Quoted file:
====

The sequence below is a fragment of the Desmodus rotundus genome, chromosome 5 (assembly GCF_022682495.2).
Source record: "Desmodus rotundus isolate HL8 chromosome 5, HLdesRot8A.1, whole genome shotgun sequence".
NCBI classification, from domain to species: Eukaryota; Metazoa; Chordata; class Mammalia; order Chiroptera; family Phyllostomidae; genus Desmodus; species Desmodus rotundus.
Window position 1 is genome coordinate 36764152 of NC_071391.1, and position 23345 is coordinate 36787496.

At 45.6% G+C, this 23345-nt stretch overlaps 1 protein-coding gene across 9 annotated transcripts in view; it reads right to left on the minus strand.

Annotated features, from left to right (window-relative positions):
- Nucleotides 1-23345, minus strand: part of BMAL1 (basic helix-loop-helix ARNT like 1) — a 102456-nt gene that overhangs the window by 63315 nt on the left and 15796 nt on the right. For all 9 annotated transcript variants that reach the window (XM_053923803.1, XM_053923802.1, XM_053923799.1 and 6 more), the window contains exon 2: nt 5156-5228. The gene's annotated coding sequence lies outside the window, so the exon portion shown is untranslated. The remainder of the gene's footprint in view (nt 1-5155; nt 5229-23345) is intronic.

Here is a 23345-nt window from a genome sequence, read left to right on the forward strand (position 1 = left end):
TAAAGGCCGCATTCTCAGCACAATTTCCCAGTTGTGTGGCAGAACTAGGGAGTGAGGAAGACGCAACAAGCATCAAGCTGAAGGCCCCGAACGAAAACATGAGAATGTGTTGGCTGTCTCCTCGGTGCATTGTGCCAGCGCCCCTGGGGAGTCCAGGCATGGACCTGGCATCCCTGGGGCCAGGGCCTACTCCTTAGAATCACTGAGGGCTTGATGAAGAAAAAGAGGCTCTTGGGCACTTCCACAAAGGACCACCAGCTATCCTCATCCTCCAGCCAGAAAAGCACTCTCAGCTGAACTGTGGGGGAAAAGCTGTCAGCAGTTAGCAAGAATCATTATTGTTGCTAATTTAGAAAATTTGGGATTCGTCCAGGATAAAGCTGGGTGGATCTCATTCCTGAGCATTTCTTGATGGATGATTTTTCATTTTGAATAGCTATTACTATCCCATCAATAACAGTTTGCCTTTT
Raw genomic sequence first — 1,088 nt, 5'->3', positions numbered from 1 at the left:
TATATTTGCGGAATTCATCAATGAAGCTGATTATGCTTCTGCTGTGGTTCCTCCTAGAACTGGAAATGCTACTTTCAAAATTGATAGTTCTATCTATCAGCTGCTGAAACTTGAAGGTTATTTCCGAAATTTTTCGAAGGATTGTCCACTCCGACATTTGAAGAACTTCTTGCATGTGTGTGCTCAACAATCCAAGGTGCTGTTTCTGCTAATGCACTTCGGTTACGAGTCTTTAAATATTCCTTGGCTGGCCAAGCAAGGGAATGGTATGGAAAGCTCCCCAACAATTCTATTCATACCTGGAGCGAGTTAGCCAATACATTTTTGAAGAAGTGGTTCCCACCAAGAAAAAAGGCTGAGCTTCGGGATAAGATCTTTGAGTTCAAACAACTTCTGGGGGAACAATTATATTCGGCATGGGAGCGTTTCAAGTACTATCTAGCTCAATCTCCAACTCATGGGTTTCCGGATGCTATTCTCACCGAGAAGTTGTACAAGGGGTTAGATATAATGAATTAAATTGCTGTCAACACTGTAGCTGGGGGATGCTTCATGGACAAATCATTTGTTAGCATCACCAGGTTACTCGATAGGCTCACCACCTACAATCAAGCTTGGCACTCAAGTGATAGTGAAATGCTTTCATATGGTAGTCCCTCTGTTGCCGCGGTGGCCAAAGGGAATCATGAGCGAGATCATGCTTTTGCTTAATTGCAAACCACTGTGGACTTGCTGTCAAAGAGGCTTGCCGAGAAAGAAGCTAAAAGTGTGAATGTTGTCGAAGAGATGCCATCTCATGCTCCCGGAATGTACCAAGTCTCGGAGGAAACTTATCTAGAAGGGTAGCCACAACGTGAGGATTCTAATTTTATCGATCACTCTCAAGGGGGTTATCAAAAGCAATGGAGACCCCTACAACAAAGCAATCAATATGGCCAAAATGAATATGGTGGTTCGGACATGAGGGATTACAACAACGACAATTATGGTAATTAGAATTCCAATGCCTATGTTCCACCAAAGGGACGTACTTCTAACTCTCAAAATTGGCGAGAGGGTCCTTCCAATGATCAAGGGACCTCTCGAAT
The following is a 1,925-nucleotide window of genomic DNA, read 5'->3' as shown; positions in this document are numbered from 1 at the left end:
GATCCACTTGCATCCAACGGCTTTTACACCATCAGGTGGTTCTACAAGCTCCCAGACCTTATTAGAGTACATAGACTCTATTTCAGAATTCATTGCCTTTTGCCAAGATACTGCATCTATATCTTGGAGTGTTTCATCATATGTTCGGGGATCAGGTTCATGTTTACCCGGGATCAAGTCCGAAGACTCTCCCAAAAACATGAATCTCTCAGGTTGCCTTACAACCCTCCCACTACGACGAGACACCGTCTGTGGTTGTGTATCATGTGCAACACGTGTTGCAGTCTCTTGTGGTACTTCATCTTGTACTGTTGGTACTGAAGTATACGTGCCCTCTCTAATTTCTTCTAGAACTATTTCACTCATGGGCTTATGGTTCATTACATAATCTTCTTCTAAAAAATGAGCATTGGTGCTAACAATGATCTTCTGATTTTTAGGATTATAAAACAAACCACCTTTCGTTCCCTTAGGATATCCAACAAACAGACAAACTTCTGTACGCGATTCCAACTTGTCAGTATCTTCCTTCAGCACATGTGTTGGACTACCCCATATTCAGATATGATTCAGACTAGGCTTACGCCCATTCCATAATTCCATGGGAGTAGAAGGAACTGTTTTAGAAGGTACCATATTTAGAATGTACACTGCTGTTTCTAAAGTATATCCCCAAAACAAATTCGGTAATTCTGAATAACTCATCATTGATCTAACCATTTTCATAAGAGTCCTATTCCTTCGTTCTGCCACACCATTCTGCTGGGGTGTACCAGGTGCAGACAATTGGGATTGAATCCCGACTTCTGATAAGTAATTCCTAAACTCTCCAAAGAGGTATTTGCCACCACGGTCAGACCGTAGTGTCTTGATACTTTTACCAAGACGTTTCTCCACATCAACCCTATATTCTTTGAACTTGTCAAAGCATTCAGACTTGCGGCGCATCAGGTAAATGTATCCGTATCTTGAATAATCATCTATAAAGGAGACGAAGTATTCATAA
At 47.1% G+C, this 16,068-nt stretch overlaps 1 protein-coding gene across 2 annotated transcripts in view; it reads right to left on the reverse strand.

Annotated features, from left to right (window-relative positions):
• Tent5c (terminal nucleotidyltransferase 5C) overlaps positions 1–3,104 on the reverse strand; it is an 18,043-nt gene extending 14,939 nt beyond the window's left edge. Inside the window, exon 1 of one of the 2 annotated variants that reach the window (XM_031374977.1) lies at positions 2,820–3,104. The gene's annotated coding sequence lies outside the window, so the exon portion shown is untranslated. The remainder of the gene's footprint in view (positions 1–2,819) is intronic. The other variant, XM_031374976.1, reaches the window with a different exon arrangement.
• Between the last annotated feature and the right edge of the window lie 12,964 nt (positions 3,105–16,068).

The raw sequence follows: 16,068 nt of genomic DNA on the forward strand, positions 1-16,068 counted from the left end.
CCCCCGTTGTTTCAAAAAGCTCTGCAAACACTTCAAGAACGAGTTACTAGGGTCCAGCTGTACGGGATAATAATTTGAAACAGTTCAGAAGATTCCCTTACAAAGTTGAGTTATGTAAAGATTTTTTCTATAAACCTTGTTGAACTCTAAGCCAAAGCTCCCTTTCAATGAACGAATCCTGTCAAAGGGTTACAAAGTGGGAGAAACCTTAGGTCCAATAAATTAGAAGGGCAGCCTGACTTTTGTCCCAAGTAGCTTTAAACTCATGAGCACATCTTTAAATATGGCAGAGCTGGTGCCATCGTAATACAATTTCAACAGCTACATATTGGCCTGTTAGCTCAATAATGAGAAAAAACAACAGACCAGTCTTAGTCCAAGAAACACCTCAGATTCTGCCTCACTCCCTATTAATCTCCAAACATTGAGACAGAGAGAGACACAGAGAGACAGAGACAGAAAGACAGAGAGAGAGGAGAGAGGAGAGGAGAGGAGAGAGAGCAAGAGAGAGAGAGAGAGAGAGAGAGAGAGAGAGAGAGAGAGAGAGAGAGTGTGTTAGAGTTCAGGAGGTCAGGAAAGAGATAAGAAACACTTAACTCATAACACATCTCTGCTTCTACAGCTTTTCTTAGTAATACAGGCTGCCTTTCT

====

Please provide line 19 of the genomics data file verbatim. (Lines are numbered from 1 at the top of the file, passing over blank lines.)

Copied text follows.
CCCCCGTTGTTTCAAAAAGCTCTGCAAACACTTCAAGAACGAGTTACTAGGGTCCAGCTGTACGGGATAATAATTTGAAACAGTTCAGAAGATTCCCTTACAAAGTTGAGTTATGTAAAGATTTTTTCTATAAACCTTGTTGAACTCTAAGCCAAAGCTCCCTTTCAATGAACGAATCCTGTCAAAGGGTTACAAAGTGGGAGAAACCTTAGGTCCAATAAATTAGAAGGGCAGCCTGACTTTTGTCCCAAGTAGCTTTAAACTCATGAGCACATCTTTAAATATGGCAGAGCTGGTGCCATCGTAATACAATTTCAACAGCTACATATTGGCCTGTTAGCTCAATAATGAGAAAAAACAACAGACCAGTCTTAGTCCAAGAAACACCTCAGATTCTGCCTCACTCCCTATTAATCTCCAAACATTGAGACAGAGAGAGACACAGAGAGACAGAGACAGAAAGACAGAGAGAGAGGAGAGAGGAGAGGAGAGGAGAGAGAGCAAGAGAGAGAGAGAGAGAGAGAGAGAGAGAGAGAGAGAGAGAGAGAGAGTGTGTTAGAGTTCAGGAGGTCAGGAAAGAGATAAGAAACACTTAACTCATAACACATCTCTGCTTCTACAGCTTTTCTTAGTAATACAGGCTGCCTTTCT